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Visiting the National Museum of African American History and Culture in DC!

I traveled to the National Museum of African American History and Culture in DC during my internship. It was my first time visiting there, and compared to the museum I had worked at, it was extremely different. First, the floors were packed with information, and it would have taken days for me to read everything and finish all of it. I feel like it had too much information that I couldn't process everything, and I think that when a museum does have too much information on display, visitors can miss important details that were essential to their visit. I know that I had just been looking and skimming through all the artifacts.

However, it was also very intriguing. My favorite part was the "choose what you want for lunch" protest menu, and I spent ages trying out all my options.

The interior of the museum was very detailed and large, but at the same time also gave little space for tourists to move around. The very first floor had a low ceiling, and everywhere was packed and squeezed so it was difficult to move around. I felt that there was also no particular order throughout the entire museum, other than dates and timelines.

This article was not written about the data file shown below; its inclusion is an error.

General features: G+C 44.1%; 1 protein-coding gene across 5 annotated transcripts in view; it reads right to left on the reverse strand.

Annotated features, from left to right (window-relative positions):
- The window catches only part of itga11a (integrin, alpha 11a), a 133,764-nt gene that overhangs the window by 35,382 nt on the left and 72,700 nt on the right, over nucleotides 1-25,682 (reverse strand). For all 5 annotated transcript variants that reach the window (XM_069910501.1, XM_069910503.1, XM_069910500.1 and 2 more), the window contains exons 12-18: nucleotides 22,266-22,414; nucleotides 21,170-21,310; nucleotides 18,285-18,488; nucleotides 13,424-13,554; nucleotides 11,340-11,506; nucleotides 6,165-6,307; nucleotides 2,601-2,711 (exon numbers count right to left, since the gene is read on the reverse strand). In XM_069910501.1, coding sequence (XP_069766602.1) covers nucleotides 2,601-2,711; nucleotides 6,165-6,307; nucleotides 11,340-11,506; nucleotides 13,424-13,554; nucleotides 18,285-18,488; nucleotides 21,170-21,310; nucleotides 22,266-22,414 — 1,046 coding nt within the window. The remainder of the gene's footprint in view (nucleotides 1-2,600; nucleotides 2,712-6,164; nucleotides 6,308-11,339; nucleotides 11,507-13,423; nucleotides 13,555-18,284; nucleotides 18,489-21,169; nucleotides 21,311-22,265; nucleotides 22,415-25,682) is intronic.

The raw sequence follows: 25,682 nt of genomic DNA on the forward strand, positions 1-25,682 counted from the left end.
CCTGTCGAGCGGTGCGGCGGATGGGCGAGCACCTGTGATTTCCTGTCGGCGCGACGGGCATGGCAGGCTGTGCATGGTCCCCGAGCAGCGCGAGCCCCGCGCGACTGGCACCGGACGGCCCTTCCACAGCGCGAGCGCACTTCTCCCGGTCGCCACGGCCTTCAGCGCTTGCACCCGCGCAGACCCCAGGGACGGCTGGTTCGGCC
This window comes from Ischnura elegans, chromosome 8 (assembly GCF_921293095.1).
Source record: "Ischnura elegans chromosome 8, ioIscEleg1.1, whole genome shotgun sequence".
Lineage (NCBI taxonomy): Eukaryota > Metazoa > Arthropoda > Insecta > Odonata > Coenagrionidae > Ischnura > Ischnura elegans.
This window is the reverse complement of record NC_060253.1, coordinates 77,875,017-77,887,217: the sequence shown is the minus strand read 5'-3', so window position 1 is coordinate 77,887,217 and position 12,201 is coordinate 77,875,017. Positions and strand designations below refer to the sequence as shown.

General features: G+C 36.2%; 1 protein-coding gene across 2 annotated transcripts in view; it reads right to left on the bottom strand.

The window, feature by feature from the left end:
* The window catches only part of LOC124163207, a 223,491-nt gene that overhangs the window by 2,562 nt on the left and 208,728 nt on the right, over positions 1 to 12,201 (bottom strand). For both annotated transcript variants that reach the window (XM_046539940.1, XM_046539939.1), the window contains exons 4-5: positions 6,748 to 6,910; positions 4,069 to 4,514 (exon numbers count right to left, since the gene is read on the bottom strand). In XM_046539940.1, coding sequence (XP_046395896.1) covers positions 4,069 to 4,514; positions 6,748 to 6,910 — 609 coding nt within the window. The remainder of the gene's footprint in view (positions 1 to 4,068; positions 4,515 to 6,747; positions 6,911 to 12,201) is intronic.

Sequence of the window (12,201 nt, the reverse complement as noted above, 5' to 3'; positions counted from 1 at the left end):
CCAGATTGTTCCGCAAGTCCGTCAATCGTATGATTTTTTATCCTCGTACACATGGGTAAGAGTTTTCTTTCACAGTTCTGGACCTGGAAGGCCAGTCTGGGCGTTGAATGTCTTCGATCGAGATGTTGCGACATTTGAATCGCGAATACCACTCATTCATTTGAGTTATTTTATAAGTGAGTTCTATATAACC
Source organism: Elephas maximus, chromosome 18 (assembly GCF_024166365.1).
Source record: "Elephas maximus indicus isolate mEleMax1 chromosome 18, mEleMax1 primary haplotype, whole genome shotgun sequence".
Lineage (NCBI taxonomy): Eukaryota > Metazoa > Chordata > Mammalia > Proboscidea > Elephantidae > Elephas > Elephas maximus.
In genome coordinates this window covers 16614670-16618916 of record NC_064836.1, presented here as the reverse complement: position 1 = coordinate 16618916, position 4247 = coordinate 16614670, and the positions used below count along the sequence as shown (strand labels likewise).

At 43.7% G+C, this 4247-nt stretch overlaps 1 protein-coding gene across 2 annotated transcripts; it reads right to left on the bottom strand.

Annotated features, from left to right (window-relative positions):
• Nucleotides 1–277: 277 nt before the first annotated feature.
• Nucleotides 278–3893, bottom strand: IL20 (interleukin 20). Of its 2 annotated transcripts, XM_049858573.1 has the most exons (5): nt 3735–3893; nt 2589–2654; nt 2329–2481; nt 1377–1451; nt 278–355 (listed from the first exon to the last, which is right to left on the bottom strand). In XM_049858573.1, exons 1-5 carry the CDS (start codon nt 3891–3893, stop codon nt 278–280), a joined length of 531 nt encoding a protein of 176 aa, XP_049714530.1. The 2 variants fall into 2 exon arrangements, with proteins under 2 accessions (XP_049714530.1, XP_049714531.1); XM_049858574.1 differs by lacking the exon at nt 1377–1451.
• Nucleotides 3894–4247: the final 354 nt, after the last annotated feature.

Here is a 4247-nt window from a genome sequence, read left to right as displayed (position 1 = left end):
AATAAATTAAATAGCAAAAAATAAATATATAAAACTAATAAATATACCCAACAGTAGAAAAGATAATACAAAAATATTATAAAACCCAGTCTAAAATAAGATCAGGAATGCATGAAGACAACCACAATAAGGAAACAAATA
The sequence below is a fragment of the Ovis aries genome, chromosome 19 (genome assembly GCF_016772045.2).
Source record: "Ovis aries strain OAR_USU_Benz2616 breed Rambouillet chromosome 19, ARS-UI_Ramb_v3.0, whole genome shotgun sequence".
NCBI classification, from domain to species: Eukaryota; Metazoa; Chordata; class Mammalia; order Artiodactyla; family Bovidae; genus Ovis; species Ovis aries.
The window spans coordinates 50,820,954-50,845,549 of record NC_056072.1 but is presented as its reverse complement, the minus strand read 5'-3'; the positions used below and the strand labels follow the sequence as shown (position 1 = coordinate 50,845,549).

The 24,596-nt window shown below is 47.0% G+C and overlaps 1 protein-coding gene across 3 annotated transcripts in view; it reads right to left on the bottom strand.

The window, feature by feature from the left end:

Those were my initial thoughts on the museum, and now I'd like to share my favorite artifacts/parts of the exhibits!


HUNGER WALL: TELL IT AS IT IS is a great form of social art that was used to express their message of what was going on at that time. I think I was amazed by the artwork and the bright colors that pop into your face. Definitely one of the artifacts that I remember most about this museum. The full size of this is on the right: as you can see, it's a large piece of artwork that brings attention to the growing issue of hunger. Along with that, multiple texts (some in different languages) advocate for rights for minorities, or an increased funding/care towards minority groups. I really wanted to bring attention specifically to this piece of social art because it ties into things that I have talked about before, like the Chilean arpillares that were more subtle than this artwork. They were the first connection I thought of when I first saw this piece!





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